His Frightening Reign As An Area Surgeon Over, Christopher Duntsch’s Crimes (And The System He Abused) Live On As The Focus Of One Of 2018’s Top Podcasts.
The JFK assassination. The 2014 Ebola outbreak. The 2016 Downtown Dallas police shootings. Botham Jean’s recent murder at the hands of a Dallas cop.
When Dallas makes national headlines, it’s almost never for good news.
This fall, Dallas’ darker side once again earned our city all sorts of attention as the Wondery podcast Dr. Death became both a critical darling and a bona fide chart-topping hit to boot.
It’s a podcast ripe for these true crime-loving audio times: Former Dallas Morning News medical writer Laura Beil hosts the show’s serialized recounting of the headline-grabbing, and horrifying, story of Dr. Christopher Duntsch, a neurosurgeon responsible for killing or maiming 33 of his patients.
News junkies may remember the story as it was unfolding and being reported in the local media just three years ago — other DMN writers and D Magazine, from which this podcast rips its name, already covered it extensively. Even so, the podcast’s same telling, with its clever pacing and graphic detail, make for an incredibly compelling listen.
While the first episode begins the death of Floella Brown at Dallas Medical Center (which once bore the ominous-sounding name Dedman Medical Center), subsequent episodes reveal there’s a lot more to the story than sadism or incompetence. Arrogance, drug addiction, institutional corruption — they all played a factor in Duntsch’s wave of mutilation.
The guy seemed to have it all on paper: an M.D. and Ph.D. from the University of Tennessee Health Science Center; a patent on stem cell technology; and even a knack for raising money. But bankruptcies and a serious drug habit – at least once during his residency, he went on an all-night bender, then went to do his morning rounds – forced him out of parties and into the operating theater.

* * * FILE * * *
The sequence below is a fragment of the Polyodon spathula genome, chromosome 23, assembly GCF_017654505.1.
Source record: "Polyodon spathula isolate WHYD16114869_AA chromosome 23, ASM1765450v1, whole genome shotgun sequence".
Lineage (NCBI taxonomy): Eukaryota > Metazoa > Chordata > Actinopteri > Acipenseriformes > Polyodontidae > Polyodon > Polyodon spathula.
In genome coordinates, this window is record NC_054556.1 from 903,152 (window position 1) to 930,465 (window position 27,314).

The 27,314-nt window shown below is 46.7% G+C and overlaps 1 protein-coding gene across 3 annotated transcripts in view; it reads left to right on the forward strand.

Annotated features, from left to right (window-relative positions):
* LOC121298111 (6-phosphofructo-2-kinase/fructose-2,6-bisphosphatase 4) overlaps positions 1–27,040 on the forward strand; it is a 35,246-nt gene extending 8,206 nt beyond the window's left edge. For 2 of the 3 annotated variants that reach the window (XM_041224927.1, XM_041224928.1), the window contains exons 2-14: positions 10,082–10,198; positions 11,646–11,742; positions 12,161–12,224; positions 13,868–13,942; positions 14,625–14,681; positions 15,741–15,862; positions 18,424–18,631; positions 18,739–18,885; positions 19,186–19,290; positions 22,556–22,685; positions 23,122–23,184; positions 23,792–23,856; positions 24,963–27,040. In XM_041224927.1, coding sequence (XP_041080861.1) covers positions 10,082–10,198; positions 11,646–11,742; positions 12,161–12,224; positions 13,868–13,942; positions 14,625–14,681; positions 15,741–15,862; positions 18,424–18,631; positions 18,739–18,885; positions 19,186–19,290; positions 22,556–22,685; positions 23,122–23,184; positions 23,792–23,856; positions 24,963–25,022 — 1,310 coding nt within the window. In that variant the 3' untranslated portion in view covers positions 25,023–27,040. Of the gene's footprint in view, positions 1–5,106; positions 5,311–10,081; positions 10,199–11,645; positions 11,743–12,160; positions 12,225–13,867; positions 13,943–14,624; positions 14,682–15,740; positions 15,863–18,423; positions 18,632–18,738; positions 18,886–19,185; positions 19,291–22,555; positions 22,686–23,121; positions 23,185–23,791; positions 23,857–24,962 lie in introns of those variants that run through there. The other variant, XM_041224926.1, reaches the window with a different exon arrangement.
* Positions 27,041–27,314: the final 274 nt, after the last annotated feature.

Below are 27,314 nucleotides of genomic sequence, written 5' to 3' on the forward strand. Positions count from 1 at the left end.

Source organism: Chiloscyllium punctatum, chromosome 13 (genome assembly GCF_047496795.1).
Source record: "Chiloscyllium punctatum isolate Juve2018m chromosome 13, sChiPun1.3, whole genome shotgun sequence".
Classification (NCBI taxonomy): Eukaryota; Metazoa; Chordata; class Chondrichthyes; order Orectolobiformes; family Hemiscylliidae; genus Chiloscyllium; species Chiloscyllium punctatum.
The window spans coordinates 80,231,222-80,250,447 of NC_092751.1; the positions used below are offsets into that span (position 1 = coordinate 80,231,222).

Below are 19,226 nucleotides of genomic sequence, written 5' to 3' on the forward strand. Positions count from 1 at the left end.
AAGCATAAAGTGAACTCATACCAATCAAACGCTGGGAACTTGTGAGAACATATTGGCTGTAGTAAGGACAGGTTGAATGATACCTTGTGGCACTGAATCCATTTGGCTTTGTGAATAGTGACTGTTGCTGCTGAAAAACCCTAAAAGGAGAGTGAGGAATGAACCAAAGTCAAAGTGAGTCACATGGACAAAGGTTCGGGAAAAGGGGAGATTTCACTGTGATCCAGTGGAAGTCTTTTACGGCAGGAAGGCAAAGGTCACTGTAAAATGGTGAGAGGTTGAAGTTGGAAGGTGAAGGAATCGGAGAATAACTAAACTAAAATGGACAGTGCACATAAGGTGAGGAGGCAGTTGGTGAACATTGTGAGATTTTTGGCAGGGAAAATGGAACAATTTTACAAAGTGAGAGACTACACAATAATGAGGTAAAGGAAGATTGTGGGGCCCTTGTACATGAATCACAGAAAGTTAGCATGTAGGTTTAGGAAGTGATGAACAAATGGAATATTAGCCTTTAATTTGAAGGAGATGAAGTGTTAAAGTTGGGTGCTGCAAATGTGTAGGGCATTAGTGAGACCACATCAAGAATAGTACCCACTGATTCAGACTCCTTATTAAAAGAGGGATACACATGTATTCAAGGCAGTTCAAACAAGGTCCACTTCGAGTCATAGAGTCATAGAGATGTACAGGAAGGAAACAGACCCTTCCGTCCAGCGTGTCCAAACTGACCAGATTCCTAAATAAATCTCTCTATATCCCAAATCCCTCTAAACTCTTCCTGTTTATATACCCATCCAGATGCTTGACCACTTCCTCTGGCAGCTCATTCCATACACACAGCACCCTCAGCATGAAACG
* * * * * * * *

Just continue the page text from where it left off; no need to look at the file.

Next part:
He moved to Dallas in 2011, briefly working at the Minimally Invasive Spine Institute, earning privileges to operate at Baylor Plano later that year. It was the latter’s failure to act after one surgery that kept Duntsch terrorizing patients.
There’s more: Kellie Martin went in for a standard procedure to relieve pain after a fall, and ended up bleeding to death in the ICU. Had Baylor Plano fired Duntsch and reported him to the state medical board and the National Practitioner Data Bank, there would have been a formal record of his mistakes. Instead, Baylor Plano let Duntsch resign, theoretically hoping to avoid lawsuits and any loss of reputation from hiring the madman in the first place. (Baylor Plano was eventually cited and fined by the Texas Medical Board, but the fine was withdrawn a year later. That’s just one of many WTF moments in this show.)
Then, within months, he’d found work at Dallas Medical Center, where he damaged Floella Brown’s vertebral artery, causing her to have the stroke that killed her. He also paralyzed his childhood best friend and many others, and even cut into a woman’s esophagus and permanently damaged her vocal cords.
Somehow, Duntsch kept finding work, but it was only after another doctor had to keep correcting his horrifying mistakes – including misplaced screws and damaged tissues in parts that weren’t even supposed to be operated on – that any proper action took place.
Now, Duntsch is serving life in prison – for paralyzing 74-year-old Mary Efurd in 2012 – as his horrific crimes get a second run in the spotlight.
Unlike other true crime phenomena, it’s how Dr. Death hits so close to home that lifts it. The show paints Duntsch’s case as one where it feels as if it could have been your spouse, your friend or your parent that went in to his operating room seeking relief for minor pain only to never walk again or, worse, never waking up.
For Dallas audiences in particular, its physical proximity — the series was recorded at the East Dallas studio of another Wondery host, Lindsey Graham, who helms that podcast network’s also-successful American History Tellers and American Scandal series — makes listening to the already intimate tale all the more unsettling.
One of these days, Dallas will make national headlines for good news. In the meantime, at least its darker corners are being explored so interestingly.